There are moments in life where you don’t forget where you were when you heard breaking news. Last year, I went down to the Winter Meetings in Orlando, FL, a half business, half vacation trip with my wife. We visited my brother and his wife, hung out at the meetings for a bit, did some reporting, and went to the Magic Kingdom.
I remember very vividly receiving a text from a friend that had grown tired of the Phillies. Before I could read the first, another three texts arrived from this same friend.
“I can’t believe the Phillies signed him!”
“You’re down there, what are you hearing?!”
“Why did the Phillies sign Roberto Hernandez?!”
Momentarily forgetting that the former Fausto Carmona was now Roberto Hernandez, I, too, had wondered why the Phillies had signed a retired reliever. My friend, a bit more savvy than I during my funnel cake-fueled day of Disney World ecstasy, reminded me that this was not the former reliever but indeed the former Carmona.
From the beginning, this deal looked rough. Or expensive. Or rough and expensive. One year, $4.5 million for a 33 year old that had faked his own identity? Aside from any moral concerns, Hernandez had a composite 13-31 record with a 5.19 ERA in his last three Major League seasons. Of all the veterans to take a chance on, why would the Phillies take a chance on Hernandez?
Hernandez, though, was reliable for a team that saw it’s initial starting five man rotation decimated out of the gate. Starting 20 games, and appearing in three games as a reliever, Hernandez averaged just under six innings per start with an overall ERA of 3.87. Hernandez, however, was not very effective, often laboring through starts, including 12 starts over 100 pitches, getting through the seventh inning or longer just twice out of those games.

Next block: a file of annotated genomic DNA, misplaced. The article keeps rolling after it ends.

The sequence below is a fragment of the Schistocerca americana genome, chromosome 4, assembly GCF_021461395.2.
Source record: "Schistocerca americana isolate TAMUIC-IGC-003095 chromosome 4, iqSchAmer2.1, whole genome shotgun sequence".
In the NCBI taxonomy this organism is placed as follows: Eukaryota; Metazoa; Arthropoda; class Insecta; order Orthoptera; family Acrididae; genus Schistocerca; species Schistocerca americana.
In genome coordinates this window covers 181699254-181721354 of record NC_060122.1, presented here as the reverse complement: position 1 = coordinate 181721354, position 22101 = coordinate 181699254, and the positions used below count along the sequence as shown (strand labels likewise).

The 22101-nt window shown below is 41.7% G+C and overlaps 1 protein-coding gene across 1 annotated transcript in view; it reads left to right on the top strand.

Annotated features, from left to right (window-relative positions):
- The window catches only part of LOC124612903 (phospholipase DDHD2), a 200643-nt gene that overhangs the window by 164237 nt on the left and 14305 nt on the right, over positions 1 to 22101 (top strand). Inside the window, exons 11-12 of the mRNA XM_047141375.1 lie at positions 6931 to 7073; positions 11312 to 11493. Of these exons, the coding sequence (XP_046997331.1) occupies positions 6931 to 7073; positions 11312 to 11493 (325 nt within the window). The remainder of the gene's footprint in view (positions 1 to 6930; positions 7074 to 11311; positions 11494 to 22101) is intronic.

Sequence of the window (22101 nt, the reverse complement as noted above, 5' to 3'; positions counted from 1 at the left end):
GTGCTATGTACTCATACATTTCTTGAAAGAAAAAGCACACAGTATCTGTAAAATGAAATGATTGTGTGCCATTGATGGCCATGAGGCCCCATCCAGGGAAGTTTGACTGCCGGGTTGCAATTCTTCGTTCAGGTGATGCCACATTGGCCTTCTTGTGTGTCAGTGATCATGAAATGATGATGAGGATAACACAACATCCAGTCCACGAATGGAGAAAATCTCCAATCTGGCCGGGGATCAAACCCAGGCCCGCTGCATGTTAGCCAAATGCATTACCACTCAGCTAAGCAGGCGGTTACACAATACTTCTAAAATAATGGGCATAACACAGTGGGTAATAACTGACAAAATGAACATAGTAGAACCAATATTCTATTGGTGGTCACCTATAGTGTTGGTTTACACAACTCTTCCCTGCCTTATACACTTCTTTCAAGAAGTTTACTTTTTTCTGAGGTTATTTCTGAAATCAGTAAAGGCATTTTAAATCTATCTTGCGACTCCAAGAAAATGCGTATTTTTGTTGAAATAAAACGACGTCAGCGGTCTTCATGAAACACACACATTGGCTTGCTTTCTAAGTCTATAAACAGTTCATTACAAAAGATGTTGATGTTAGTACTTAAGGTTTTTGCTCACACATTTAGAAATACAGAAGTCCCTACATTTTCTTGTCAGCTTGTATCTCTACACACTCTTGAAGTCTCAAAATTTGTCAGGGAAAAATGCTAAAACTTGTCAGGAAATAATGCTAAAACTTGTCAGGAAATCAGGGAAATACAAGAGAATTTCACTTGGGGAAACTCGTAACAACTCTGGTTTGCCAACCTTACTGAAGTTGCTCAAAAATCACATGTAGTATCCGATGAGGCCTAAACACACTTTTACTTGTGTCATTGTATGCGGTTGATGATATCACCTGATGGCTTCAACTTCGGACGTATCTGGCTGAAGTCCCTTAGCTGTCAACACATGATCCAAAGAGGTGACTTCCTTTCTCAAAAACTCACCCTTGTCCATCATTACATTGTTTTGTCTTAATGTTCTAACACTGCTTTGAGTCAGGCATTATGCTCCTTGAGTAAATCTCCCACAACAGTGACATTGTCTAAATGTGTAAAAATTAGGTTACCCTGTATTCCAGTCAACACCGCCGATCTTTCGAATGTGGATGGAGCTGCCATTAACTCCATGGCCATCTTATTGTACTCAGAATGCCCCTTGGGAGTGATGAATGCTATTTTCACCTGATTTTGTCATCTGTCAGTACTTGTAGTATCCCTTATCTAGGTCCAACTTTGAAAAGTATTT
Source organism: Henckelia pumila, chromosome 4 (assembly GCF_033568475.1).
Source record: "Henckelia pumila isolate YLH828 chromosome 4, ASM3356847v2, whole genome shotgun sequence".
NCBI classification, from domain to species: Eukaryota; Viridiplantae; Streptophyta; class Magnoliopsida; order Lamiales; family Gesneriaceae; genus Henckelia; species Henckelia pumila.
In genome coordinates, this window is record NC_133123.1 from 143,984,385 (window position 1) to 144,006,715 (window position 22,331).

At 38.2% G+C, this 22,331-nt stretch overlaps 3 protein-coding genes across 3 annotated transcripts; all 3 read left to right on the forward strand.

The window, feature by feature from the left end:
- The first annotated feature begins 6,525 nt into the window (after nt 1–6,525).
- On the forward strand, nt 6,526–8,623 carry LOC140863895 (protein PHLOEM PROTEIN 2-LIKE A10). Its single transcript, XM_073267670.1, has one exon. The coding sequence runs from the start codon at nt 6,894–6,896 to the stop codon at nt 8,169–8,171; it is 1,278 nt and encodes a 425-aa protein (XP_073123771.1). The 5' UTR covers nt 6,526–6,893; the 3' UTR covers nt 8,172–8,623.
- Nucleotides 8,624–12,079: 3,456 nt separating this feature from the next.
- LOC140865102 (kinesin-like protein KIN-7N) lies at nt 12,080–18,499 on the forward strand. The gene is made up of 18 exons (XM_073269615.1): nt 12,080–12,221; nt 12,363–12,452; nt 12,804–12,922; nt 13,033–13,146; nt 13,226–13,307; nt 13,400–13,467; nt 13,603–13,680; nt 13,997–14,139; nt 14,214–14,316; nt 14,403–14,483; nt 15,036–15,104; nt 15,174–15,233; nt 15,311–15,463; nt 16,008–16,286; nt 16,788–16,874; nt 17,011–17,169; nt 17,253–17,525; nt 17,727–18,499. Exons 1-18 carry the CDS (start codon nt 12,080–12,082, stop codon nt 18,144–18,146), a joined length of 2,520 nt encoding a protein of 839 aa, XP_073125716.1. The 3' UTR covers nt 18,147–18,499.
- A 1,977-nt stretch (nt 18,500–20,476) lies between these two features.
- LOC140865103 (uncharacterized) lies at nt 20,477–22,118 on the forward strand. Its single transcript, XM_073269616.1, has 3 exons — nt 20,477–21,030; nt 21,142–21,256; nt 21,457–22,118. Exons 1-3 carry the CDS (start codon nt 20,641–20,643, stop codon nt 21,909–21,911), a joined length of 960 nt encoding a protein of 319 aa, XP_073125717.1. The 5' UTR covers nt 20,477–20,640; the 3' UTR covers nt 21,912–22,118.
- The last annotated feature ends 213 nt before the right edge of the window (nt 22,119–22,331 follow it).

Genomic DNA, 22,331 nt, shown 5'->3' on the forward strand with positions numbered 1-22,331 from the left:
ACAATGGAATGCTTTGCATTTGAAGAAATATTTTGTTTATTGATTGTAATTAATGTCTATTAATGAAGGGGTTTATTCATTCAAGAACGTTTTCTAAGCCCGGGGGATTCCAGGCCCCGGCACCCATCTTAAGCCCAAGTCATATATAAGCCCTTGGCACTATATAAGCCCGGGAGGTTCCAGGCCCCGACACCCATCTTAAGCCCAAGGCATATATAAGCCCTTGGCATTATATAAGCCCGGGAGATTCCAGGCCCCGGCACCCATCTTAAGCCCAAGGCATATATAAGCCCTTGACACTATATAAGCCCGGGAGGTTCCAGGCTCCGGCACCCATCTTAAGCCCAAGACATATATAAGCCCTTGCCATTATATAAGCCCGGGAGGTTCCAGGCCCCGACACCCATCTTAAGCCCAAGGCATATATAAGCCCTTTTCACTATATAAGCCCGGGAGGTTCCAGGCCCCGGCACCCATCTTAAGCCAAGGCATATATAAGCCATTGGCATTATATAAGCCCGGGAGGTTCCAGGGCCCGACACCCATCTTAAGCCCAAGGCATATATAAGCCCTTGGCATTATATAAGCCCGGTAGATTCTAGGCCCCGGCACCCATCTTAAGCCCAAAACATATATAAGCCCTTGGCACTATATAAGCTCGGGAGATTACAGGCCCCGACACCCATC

Hernandez would be traded to the Los Angeles Dodgers in what looks to be an exceptional deal for the Phillies on paper. The Phillies received 19-year old starting RHP Victor Arano and 20-year old infielder Jesmuel Valentin in what has the potential to be their best trade in quite some time. The move was a curious one for the Dodgers; Hernandez would end up 35th out of 43 qualified pitchers in the NL in ERA but the league’s absolute worst in FIP, xFIP, and SIERRA with the third-worst BB/9 IP and the sixth-worst K/9 IP in the NL. There wasn’t much that went right for Hernandez in 2014 but credit goes to Ruben Amaro and company for finding a way to turn the remainder of Hernandez’s one-year deal into something positive for the future.
Grade: D- Sure, on the surface, Hernandez’s 3.87 ERA and 6-8 record look an awful lot like David Buchanan‘s 3.75 ERA and 6-8 record. But, the devil is in the details. Hernandez was, by every other measure, among the NL’s worst pitchers in 2014 and was the NL’s worst pitcher by SIERRA, FIP, and xFIP. Hernandez was not able to strike folks out and was heavily prone to issuing free passes, contributing to the worst K/BB ratio in the NL. And to be quite frank, Hernandez’s games were agonizing to sit through, watching pitch after pitch miss out of the zone, seeing what felt like every hitter get into a full count.
In slight defense of Hernandez, his biggest rough patch came with the Dodgers, where he posted a 4.74 ERA and struggled even more than he did as a Phillie. This grade should be an F but Hernandez showed just enough to catch the eye of the pitching-desperate Dodgers which landed the Phils two nice pieces and we have to give him credit (?) for the fact that his worst numbers that deflated his FIP, xFIP, and SIERRA came with the Dodgers.